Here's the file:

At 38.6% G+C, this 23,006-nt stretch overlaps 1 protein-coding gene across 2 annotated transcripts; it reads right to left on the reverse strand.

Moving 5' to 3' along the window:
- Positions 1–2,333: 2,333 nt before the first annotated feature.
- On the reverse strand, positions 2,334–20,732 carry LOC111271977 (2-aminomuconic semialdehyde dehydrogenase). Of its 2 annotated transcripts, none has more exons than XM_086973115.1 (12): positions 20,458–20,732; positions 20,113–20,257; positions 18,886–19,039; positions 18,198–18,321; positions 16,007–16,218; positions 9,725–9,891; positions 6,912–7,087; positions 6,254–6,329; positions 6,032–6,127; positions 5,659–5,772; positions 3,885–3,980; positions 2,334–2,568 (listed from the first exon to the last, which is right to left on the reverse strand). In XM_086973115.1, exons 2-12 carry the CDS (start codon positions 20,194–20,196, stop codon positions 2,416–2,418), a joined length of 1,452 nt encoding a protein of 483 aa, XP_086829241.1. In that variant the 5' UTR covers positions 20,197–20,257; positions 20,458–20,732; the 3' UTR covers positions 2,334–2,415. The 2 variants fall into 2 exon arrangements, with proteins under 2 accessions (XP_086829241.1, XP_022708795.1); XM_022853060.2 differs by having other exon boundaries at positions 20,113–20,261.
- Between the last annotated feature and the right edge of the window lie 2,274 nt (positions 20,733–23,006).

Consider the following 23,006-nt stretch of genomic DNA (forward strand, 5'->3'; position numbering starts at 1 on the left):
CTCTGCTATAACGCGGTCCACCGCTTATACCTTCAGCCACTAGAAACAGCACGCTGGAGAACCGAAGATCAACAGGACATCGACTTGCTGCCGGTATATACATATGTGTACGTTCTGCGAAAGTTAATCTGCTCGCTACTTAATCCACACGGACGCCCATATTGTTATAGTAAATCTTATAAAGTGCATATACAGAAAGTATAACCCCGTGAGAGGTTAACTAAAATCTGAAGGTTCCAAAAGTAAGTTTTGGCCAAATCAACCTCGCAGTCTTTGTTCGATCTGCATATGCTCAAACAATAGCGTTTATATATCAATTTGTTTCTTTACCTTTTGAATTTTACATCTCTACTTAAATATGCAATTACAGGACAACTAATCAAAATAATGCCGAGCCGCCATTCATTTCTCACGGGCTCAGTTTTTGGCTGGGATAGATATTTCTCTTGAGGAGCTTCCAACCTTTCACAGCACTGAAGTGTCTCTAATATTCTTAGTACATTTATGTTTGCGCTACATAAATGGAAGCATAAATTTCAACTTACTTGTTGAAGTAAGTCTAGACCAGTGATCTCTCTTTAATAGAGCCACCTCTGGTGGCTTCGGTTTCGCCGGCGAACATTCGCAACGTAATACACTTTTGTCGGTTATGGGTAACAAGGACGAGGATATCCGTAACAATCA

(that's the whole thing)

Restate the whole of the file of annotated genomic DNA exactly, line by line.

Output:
At 38.6% G+C, this 23,006-nt stretch overlaps 1 protein-coding gene across 2 annotated transcripts; it reads right to left on the reverse strand.

Moving 5' to 3' along the window:
- Positions 1–2,333: 2,333 nt before the first annotated feature.
- On the reverse strand, positions 2,334–20,732 carry LOC111271977 (2-aminomuconic semialdehyde dehydrogenase). Of its 2 annotated transcripts, none has more exons than XM_086973115.1 (12): positions 20,458–20,732; positions 20,113–20,257; positions 18,886–19,039; positions 18,198–18,321; positions 16,007–16,218; positions 9,725–9,891; positions 6,912–7,087; positions 6,254–6,329; positions 6,032–6,127; positions 5,659–5,772; positions 3,885–3,980; positions 2,334–2,568 (listed from the first exon to the last, which is right to left on the reverse strand). In XM_086973115.1, exons 2-12 carry the CDS (start codon positions 20,194–20,196, stop codon positions 2,416–2,418), a joined length of 1,452 nt encoding a protein of 483 aa, XP_086829241.1. In that variant the 5' UTR covers positions 20,197–20,257; positions 20,458–20,732; the 3' UTR covers positions 2,334–2,415. The 2 variants fall into 2 exon arrangements, with proteins under 2 accessions (XP_086829241.1, XP_022708795.1); XM_022853060.2 differs by having other exon boundaries at positions 20,113–20,261.
- Between the last annotated feature and the right edge of the window lie 2,274 nt (positions 20,733–23,006).

Consider the following 23,006-nt stretch of genomic DNA (forward strand, 5'->3'; position numbering starts at 1 on the left):
CTCTGCTATAACGCGGTCCACCGCTTATACCTTCAGCCACTAGAAACAGCACGCTGGAGAACCGAAGATCAACAGGACATCGACTTGCTGCCGGTATATACATATGTGTACGTTCTGCGAAAGTTAATCTGCTCGCTACTTAATCCACACGGACGCCCATATTGTTATAGTAAATCTTATAAAGTGCATATACAGAAAGTATAACCCCGTGAGAGGTTAACTAAAATCTGAAGGTTCCAAAAGTAAGTTTTGGCCAAATCAACCTCGCAGTCTTTGTTCGATCTGCATATGCTCAAACAATAGCGTTTATATATCAATTTGTTTCTTTACCTTTTGAATTTTACATCTCTACTTAAATATGCAATTACAGGACAACTAATCAAAATAATGCCGAGCCGCCATTCATTTCTCACGGGCTCAGTTTTTGGCTGGGATAGATATTTCTCTTGAGGAGCTTCCAACCTTTCACAGCACTGAAGTGTCTCTAATATTCTTAGTACATTTATGTTTGCGCTACATAAATGGAAGCATAAATTTCAACTTACTTGTTGAAGTAAGTCTAGACCAGTGATCTCTCTTTAATAGAGCCACCTCTGGTGGCTTCGGTTTCGCCGGCGAACATTCGCAACGTAATACACTTTTGTCGGTTATGGGTAACAAGGACGAGGATATCCGTAACAATCA